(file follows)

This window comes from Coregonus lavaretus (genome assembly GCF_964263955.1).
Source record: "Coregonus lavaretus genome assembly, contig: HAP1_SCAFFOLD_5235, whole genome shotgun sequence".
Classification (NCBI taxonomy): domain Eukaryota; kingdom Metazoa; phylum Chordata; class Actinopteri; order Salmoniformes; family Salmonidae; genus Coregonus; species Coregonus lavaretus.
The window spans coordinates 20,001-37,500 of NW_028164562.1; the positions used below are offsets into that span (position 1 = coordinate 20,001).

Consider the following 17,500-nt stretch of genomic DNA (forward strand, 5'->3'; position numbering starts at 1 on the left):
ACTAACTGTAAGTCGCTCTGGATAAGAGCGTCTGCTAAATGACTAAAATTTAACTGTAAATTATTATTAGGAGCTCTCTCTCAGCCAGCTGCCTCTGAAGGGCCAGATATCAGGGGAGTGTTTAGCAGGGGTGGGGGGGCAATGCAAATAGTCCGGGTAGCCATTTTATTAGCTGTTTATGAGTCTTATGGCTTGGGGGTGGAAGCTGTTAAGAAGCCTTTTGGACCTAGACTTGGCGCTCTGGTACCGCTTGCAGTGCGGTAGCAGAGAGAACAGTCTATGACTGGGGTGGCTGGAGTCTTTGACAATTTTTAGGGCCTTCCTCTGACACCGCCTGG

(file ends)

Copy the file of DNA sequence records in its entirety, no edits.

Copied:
This window comes from Coregonus lavaretus (genome assembly GCF_964263955.1).
Source record: "Coregonus lavaretus genome assembly, contig: HAP1_SCAFFOLD_5235, whole genome shotgun sequence".
Classification (NCBI taxonomy): domain Eukaryota; kingdom Metazoa; phylum Chordata; class Actinopteri; order Salmoniformes; family Salmonidae; genus Coregonus; species Coregonus lavaretus.
The window spans coordinates 20,001-37,500 of NW_028164562.1; the positions used below are offsets into that span (position 1 = coordinate 20,001).

Consider the following 17,500-nt stretch of genomic DNA (forward strand, 5'->3'; position numbering starts at 1 on the left):
ACTAACTGTAAGTCGCTCTGGATAAGAGCGTCTGCTAAATGACTAAAATTTAACTGTAAATTATTATTAGGAGCTCTCTCTCAGCCAGCTGCCTCTGAAGGGCCAGATATCAGGGGAGTGTTTAGCAGGGGTGGGGGGGCAATGCAAATAGTCCGGGTAGCCATTTTATTAGCTGTTTATGAGTCTTATGGCTTGGGGGTGGAAGCTGTTAAGAAGCCTTTTGGACCTAGACTTGGCGCTCTGGTACCGCTTGCAGTGCGGTAGCAGAGAGAACAGTCTATGACTGGGGTGGCTGGAGTCTTTGACAATTTTTAGGGCCTTCCTCTGACACCGCCTGG